Ireland have made a strong start to the 2020 Women's Six Nations and one of the key influences in the pack thus far has been Linda Djougang.
The prop weighed in with the fourth Irish try as Adam Griggs' side put distance between themselves and Wales at Energia Park on Sunday, making it two wins from two in the tournament.
On this week's The W Podcast on RTÉ Sport, Djougang joined Marie Crowe to talk about Ireland's progress in recent weeks and her own status as a rising star.
She began by discussing her early life where her mother played a key role in her interest in sport.
"I came here when I was really young and I had a really amazing childhood in Cameroon," she said.
"I was living there with my mum and my family. I remember every Saturday the mothers would have a match where my mum and other kids' mothers would [play soccer].
"Football is really famous in Cameroon, it's our main sport, so all the mums would play football and all kids would be handing out water at half-time.
"I really got into sport through my mum and she was phenomenal. All the kids were so jealous of me because my mum kept scoring all the goals."
Meanwhile, her father resided in Ireland and Djougang made the move aged nine while her mother remained in Cameroon.
"My dad lived here for years so my mum just thought of having a better opportunity for education and life really.
"It was good because I hadn't really lived with my dad so it was good that I got to come here and live with my dad too.
"It was the hardest thing I had to do to leave my mum behind. But in fairness, I have an amazing life here and I wouldn't have the opportunity to represent Ireland so everything happened for a reason."
After adjusting to the weather, language and culture, the 23-year-old began to make a mark in sport, although shot put, football, GAA, athletics and volleyball initially came first.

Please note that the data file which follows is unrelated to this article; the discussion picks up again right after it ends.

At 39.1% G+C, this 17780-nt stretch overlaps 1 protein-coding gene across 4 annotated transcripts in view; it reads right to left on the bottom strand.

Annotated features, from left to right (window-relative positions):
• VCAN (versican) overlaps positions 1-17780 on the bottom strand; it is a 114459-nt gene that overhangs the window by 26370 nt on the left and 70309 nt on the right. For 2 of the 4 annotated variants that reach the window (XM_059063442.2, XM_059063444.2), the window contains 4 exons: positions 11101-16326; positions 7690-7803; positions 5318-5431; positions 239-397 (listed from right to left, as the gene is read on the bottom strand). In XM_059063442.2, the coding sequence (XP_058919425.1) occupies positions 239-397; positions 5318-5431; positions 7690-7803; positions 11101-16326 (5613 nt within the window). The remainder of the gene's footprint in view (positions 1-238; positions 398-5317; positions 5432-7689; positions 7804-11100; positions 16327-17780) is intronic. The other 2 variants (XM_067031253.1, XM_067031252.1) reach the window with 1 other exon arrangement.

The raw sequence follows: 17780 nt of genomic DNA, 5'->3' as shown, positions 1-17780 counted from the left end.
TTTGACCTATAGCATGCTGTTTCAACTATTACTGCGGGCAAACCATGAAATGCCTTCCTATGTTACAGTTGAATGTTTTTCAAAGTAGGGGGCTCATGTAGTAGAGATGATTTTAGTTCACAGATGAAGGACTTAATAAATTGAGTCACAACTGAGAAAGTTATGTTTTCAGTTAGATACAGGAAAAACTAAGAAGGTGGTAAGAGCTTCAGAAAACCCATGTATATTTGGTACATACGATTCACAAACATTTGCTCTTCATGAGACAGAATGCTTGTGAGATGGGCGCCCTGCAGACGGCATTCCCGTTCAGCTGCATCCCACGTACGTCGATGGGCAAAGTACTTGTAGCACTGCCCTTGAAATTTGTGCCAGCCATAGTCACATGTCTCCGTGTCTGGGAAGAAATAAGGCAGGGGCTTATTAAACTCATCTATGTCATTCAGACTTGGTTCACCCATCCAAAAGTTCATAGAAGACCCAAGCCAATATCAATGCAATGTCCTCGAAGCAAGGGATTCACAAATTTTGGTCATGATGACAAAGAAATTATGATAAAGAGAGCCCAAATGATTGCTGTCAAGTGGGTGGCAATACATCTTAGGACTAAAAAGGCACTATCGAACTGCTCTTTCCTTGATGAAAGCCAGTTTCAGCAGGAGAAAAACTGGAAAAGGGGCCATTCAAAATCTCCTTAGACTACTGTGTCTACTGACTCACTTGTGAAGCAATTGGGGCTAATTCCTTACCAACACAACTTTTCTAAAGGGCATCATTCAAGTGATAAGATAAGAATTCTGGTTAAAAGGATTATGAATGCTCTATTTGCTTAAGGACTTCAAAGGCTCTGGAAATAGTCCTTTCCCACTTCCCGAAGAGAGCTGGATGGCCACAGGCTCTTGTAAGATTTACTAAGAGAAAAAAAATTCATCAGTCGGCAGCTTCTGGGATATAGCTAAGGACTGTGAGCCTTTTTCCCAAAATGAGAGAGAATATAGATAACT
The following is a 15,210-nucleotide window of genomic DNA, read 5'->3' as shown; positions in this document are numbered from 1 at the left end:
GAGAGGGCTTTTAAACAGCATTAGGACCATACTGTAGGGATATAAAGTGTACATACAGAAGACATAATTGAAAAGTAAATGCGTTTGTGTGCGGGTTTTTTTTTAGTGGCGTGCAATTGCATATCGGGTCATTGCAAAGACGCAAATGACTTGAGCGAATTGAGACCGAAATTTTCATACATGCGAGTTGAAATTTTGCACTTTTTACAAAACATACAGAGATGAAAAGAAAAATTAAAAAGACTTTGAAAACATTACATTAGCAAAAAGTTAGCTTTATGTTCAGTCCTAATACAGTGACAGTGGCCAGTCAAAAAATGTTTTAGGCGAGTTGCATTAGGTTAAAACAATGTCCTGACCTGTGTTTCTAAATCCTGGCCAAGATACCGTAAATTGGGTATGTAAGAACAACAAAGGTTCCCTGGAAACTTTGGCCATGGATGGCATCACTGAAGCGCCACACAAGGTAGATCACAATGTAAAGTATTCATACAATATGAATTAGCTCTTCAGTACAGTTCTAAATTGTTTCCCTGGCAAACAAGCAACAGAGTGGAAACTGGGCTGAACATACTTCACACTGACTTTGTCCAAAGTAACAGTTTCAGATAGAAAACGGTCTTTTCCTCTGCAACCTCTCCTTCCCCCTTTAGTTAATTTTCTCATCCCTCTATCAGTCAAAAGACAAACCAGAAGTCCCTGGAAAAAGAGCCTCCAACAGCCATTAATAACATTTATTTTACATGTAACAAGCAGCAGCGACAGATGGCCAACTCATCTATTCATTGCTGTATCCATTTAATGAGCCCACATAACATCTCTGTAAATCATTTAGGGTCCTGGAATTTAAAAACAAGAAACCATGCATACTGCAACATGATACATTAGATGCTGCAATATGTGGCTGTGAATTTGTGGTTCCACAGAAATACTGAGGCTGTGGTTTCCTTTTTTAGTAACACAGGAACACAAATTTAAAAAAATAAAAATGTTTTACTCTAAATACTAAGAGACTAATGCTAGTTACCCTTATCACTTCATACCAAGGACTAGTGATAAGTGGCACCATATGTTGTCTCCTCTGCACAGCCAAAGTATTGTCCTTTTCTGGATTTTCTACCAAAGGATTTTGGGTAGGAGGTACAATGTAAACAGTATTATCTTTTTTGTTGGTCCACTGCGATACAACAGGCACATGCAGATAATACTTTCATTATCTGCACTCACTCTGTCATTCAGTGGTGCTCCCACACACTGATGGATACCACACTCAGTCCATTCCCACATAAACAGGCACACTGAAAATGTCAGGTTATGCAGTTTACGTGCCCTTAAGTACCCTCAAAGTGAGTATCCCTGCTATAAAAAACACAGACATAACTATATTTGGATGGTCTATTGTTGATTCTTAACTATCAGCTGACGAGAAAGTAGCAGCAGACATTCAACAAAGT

Rugby came into her life much later, about three years ago.
"I love the physicality of it," the blinside flanker-turned prop said of a sport that puts a premium on having that physical edge.
"It's the perfect sport for me. I wanted to do judo. Anything physical was really my thing so rugby was a perfect sport for me. I'm so grateful for falling into that."
Having fallen into the sport in her own words, she has now climbed up the ranks and now has six Ireland caps to her name.
And as Ireland start off with two wins from two in the Six Nations, Djougang has been pleased with the team's progress this year.
"There has definitely been a lot of work done behind the scenes. We have a new management team which has been really great," she said.
"We have Steven [McGuinness, forwards coach] and Kieran [Hallett, defence coach] who have been phenomenal additions to the team.
"I'm really happy. Everything is set. We just need to perform now."
And whilst her rugby career goes from strength to strength, she has been juggling sport with her nursing studies.
"I'm doing my nine month internship at Tallaght hospital so everything is going well so far," she added.
"A few of the patients recognise me but at the same time, when I'm there, I'm not a rugby player. I'm getting focused on what I do and try to improve because I'm learning too like I'm learning in Irish camp too."